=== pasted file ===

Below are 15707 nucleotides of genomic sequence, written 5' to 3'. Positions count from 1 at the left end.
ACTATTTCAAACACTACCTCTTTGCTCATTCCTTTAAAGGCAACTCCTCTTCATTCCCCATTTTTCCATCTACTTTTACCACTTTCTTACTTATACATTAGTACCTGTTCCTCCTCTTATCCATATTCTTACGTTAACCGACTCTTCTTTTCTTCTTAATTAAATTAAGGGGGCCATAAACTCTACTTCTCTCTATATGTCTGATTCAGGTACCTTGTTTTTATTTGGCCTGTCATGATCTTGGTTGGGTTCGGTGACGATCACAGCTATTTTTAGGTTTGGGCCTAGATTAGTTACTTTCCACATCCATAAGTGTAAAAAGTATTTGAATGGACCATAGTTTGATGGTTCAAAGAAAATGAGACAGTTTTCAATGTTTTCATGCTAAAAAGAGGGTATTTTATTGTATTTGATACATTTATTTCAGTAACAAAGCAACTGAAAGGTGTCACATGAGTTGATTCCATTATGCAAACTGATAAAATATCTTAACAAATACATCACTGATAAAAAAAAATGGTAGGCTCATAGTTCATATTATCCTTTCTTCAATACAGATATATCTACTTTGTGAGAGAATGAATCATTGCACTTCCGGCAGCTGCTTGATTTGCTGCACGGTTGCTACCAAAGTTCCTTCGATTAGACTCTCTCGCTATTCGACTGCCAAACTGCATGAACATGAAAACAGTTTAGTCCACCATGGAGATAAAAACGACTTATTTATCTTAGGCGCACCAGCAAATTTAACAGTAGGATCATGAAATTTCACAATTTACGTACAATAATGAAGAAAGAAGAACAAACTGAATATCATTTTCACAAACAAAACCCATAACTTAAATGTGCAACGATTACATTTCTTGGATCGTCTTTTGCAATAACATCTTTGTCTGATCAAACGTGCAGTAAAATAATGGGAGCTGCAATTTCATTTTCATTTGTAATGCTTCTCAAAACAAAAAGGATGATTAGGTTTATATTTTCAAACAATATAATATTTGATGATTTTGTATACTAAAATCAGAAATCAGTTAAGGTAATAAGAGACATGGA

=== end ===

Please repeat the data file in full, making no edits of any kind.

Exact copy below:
Below are 15707 nucleotides of genomic sequence, written 5' to 3'. Positions count from 1 at the left end.
ACTATTTCAAACACTACCTCTTTGCTCATTCCTTTAAAGGCAACTCCTCTTCATTCCCCATTTTTCCATCTACTTTTACCACTTTCTTACTTATACATTAGTACCTGTTCCTCCTCTTATCCATATTCTTACGTTAACCGACTCTTCTTTTCTTCTTAATTAAATTAAGGGGGCCATAAACTCTACTTCTCTCTATATGTCTGATTCAGGTACCTTGTTTTTATTTGGCCTGTCATGATCTTGGTTGGGTTCGGTGACGATCACAGCTATTTTTAGGTTTGGGCCTAGATTAGTTACTTTCCACATCCATAAGTGTAAAAAGTATTTGAATGGACCATAGTTTGATGGTTCAAAGAAAATGAGACAGTTTTCAATGTTTTCATGCTAAAAAGAGGGTATTTTATTGTATTTGATACATTTATTTCAGTAACAAAGCAACTGAAAGGTGTCACATGAGTTGATTCCATTATGCAAACTGATAAAATATCTTAACAAATACATCACTGATAAAAAAAAATGGTAGGCTCATAGTTCATATTATCCTTTCTTCAATACAGATATATCTACTTTGTGAGAGAATGAATCATTGCACTTCCGGCAGCTGCTTGATTTGCTGCACGGTTGCTACCAAAGTTCCTTCGATTAGACTCTCTCGCTATTCGACTGCCAAACTGCATGAACATGAAAACAGTTTAGTCCACCATGGAGATAAAAACGACTTATTTATCTTAGGCGCACCAGCAAATTTAACAGTAGGATCATGAAATTTCACAATTTACGTACAATAATGAAGAAAGAAGAACAAACTGAATATCATTTTCACAAACAAAACCCATAACTTAAATGTGCAACGATTACATTTCTTGGATCGTCTTTTGCAATAACATCTTTGTCTGATCAAACGTGCAGTAAAATAATGGGAGCTGCAATTTCATTTTCATTTGTAATGCTTCTCAAAACAAAAAGGATGATTAGGTTTATATTTTCAAACAATATAATATTTGATGATTTTGTATACTAAAATCAGAAATCAGTTAAGGTAATAAGAGACATGGA